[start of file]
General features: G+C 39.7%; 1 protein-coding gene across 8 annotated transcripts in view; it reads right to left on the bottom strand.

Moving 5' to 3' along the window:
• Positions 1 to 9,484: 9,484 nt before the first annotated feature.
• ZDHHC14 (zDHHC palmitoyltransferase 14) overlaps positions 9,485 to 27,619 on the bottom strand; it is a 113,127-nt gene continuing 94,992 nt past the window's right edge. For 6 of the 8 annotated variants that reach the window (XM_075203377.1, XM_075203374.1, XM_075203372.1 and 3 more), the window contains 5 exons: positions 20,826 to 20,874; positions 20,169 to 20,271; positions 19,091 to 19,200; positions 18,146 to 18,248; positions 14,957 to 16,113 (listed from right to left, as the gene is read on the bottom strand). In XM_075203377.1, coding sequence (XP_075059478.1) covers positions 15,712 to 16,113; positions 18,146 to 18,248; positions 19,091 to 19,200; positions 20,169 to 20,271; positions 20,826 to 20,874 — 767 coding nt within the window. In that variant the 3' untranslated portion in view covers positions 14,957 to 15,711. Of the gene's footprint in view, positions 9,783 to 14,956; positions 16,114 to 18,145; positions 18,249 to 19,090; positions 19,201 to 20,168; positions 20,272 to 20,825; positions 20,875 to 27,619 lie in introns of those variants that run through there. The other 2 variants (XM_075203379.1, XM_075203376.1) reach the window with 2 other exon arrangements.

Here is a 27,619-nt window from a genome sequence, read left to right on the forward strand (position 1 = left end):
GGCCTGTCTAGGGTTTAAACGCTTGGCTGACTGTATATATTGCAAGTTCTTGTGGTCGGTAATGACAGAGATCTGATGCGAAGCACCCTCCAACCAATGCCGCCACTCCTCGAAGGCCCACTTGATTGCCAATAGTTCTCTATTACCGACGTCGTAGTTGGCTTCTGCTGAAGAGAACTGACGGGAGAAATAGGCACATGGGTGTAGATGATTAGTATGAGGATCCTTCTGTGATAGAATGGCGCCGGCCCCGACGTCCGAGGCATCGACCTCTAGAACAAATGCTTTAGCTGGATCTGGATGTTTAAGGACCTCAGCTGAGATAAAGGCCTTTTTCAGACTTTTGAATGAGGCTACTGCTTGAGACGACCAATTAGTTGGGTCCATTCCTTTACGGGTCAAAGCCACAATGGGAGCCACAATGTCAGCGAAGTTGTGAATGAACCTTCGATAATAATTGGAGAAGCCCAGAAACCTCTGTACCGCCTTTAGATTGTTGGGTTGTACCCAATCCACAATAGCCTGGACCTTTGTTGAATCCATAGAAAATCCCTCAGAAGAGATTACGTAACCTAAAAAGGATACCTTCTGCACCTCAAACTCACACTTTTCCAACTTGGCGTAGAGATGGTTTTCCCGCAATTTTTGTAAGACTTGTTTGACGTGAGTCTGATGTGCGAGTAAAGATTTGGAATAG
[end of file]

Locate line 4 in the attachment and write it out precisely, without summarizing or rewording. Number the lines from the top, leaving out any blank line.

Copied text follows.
• ZDHHC14 (zDHHC palmitoyltransferase 14) overlaps positions 9,485 to 27,619 on the bottom strand; it is a 113,127-nt gene continuing 94,992 nt past the window's right edge. For 6 of the 8 annotated variants that reach the window (XM_075203377.1, XM_075203374.1, XM_075203372.1 and 3 more), the window contains 5 exons: positions 20,826 to 20,874; positions 20,169 to 20,271; positions 19,091 to 19,200; positions 18,146 to 18,248; positions 14,957 to 16,113 (listed from right to left, as the gene is read on the bottom strand). In XM_075203377.1, coding sequence (XP_075059478.1) covers positions 15,712 to 16,113; positions 18,146 to 18,248; positions 19,091 to 19,200; positions 20,169 to 20,271; positions 20,826 to 20,874 — 767 coding nt within the window. In that variant the 3' untranslated portion in view covers positions 14,957 to 15,711. Of the gene's footprint in view, positions 9,783 to 14,956; positions 16,114 to 18,145; positions 18,249 to 19,090; positions 19,201 to 20,168; positions 20,272 to 20,825; positions 20,875 to 27,619 lie in introns of those variants that run through there. The other 2 variants (XM_075203379.1, XM_075203376.1) reach the window with 2 other exon arrangements.